What is the Meaning of Yoga?
In 1999, I was on a plane flying home from India, after nine years of living in the Himalayas. I’d been meditating, studying meditation, practicing yoga and living the everyday bliss of self-awareness. On the plane I picked up a glossy magazine and was amazed to see photos of North Americans practicing power yoga poses and talking about how yoga is good for getting a fit body. Now, I agree that yoga is great for your body and your health, but I had to giggle at how differently I’d learned the purpose and meaning of the Sanskrit word ‘yoga’. In India, yoga has been studied and practiced for thousands of years, but it’s not the look of the physical body that is the main aim of yoga there.
Yoga, in Sanskrit, means to completely know yourself and to be at peace in yourself. It is not possible to define this peace except to say it is freedom from all suffering, freedom from doubt and freedom from confusion. A natural blessedness unfolds in you as you feel this peace and you increasingly realize this as the core essence of your life. This realization is called yoga: a clear knowledge of the oneness of your self with the source of all life.
Being established in this knowledge, your life starts to flow with a vital freshness and harmony, with clarity, mental alertness and a fullness of loving understanding. This yoga state is expansive, creative and life-supportive.
You might doubt that this kind of expanded awareness is possible for anyone but a Himalayan sage; but yogis, including myself, have found that self-knowledge is a natural state and is possible! Our consciousness is self-reflective; in other words, you have the capacity to know the essence of your own life and mind. This potential has been researched for thousands of years by meditators. Yoga is an exploration into this nature of consciousness and existence. Yogis have discovered, through deep personal inquiry that at the root of their own life exists freedom and an ever-present space.
But how, you might ask, is this relevant to the everyday life that I live? Once you understand that life’s activities, situations and happenings never alter your essential unchanging existence, your ego doesn’t have to prove its superiority, nor believe in thoughts of inferiority. This pure space of yourself is not affected by praise from anyone, nor is it diminished by criticism. Imagine the relief of living with this sense of perfect ease!
In this state of awareness, the body and mind continue to function perfectly of course, but you don’t need to believe all your thoughts or reactions. One benefit is that negative and painful thoughts in your mind such as anxiety, anger, fear, neediness or confusion no longer seem so real. When ideas are not repeated or re-enforced, after time, they just go away! Try it and see for yourself!
A yogi is someone who engages in practices in order to realize this essential existence and their own potential power of awareness. It’s great to have a healthy body, but this awareness is real power yoga!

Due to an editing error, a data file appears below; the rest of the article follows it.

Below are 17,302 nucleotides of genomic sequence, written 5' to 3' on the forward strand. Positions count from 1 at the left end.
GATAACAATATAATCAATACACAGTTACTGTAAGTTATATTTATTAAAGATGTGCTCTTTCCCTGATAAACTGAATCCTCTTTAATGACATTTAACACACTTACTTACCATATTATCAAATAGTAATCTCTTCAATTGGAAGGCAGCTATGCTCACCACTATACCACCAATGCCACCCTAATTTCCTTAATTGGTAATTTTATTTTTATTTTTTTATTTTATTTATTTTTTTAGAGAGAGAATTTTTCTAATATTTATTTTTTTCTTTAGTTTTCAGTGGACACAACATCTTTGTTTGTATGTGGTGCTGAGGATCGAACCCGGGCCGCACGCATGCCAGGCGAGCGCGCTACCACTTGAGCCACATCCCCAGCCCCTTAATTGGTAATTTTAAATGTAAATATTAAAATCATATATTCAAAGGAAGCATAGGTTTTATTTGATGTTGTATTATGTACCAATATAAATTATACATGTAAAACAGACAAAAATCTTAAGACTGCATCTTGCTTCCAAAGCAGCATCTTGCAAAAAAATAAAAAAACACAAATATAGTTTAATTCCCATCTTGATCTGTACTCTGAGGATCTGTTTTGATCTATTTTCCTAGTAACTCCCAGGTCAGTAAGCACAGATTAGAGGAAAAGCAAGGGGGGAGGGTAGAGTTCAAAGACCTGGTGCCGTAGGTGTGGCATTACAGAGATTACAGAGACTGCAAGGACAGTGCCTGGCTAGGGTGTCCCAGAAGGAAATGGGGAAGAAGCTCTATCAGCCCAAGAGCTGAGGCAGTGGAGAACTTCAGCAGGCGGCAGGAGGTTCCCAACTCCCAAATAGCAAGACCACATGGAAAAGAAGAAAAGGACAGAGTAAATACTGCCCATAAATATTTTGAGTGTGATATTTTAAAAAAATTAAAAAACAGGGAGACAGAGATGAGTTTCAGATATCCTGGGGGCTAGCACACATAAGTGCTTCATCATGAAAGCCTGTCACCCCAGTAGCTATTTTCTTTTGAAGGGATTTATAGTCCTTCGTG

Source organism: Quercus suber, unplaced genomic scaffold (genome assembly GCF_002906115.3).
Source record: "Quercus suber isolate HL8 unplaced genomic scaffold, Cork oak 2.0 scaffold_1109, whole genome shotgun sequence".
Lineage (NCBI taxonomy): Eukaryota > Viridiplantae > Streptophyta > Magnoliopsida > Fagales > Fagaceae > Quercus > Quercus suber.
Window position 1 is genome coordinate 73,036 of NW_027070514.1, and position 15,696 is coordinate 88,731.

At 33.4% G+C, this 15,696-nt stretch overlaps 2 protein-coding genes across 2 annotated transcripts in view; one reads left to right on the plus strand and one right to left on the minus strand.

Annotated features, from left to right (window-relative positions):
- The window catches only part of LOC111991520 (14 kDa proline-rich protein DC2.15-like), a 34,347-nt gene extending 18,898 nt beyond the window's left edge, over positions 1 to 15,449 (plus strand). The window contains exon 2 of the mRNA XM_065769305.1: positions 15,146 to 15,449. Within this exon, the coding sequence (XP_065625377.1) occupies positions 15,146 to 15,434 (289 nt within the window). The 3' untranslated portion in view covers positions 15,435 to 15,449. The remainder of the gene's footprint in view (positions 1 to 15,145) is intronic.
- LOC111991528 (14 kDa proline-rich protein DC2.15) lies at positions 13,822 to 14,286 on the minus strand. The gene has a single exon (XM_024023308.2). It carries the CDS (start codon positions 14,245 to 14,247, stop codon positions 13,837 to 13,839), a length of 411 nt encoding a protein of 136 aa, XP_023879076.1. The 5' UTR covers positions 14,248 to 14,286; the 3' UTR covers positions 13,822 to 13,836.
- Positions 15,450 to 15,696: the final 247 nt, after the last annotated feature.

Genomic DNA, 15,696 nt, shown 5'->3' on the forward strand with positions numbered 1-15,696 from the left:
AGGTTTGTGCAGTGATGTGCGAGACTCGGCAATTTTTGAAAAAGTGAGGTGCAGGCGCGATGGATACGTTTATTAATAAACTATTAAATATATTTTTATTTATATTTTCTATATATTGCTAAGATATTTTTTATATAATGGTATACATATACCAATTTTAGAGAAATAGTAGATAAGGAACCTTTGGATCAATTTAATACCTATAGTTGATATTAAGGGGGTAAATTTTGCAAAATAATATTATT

To Celebrate Endings and Beginnings, Do a Yoga Mala
From the yoga studio to a night on the town, people are donning mala bead necklaces around the globe. However, this trend is steeped in meaningful tradition and symbolism. Each mala necklace has 108 beads, and each bead evokes an energetic frequency based on its material, whether stone or seed.
How to Practice a Yoga Mala
A yoga mala is the ultimate moving meditation. It has a repetitive, steady rhythm that helps transcend the purely physical form and move us closer to the unified Self. One body, one mind, one breath. Each forward bend serves as a pranam or devoted prayer to the source. Each vibrant backbend is an emergence of radiant light. The body is the mala, the breath is the mantra.
What is a Mala?
A mala, meaning garland in Sanskrit, evokes a circular, continuous form. In practice, a mala is the devoted offering of repeated cycles (typically in divisors of 108) of mantra or asana. Within a mala, there is always a sense of beginning, continuing and completion. Both inside each individual cycle and in the practice as a whole.
What is the Significance of 108?
The number 108 is seen as significant across a range of cultures and disciplines. It informs the architecture of sacred texts that are central to yoga and eastern philosophy: there are 108 chapters of the Rig Veda, 108 Upanishads and 108 primary Tantras. In in the field of Ayurveda, there are 108 sacred places in the body, identifying intersections of matter and consciousness. Through the lens of astronomy, the diameter of the sun is approximately 108 times that of earth and the distance from our planet to its solar star is, on average, 108 times the diameter of the sun.
When to Use a Yoga Mala?
Use a yoga mala to mark an end, celebrate a beginning, or as the basis of a devotional prayer. Here are some moments that may call for a yoga mala:
- A birth in the family
- Spring Equinox
- Your Birthday
- When a friend or family member is ill
- For Mother Earth
- The end of a relationship